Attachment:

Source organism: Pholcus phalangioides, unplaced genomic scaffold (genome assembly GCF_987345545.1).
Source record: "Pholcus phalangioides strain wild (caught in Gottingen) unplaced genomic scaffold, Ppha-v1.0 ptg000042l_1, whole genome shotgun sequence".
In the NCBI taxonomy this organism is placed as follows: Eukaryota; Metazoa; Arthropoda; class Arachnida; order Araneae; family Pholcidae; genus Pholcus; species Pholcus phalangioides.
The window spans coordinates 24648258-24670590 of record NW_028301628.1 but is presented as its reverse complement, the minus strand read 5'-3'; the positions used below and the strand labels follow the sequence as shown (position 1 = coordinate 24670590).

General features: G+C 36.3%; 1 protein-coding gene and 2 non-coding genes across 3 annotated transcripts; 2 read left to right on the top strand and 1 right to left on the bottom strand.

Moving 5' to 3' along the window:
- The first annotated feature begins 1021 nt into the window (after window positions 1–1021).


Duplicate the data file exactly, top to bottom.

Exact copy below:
Source organism: Pholcus phalangioides, unplaced genomic scaffold (genome assembly GCF_987345545.1).
Source record: "Pholcus phalangioides strain wild (caught in Gottingen) unplaced genomic scaffold, Ppha-v1.0 ptg000042l_1, whole genome shotgun sequence".
In the NCBI taxonomy this organism is placed as follows: Eukaryota; Metazoa; Arthropoda; class Arachnida; order Araneae; family Pholcidae; genus Pholcus; species Pholcus phalangioides.
The window spans coordinates 24648258-24670590 of record NW_028301628.1 but is presented as its reverse complement, the minus strand read 5'-3'; the positions used below and the strand labels follow the sequence as shown (position 1 = coordinate 24670590).

General features: G+C 36.3%; 1 protein-coding gene and 2 non-coding genes across 3 annotated transcripts; 2 read left to right on the top strand and 1 right to left on the bottom strand.

Moving 5' to 3' along the window:
- The first annotated feature begins 1021 nt into the window (after window positions 1–1021).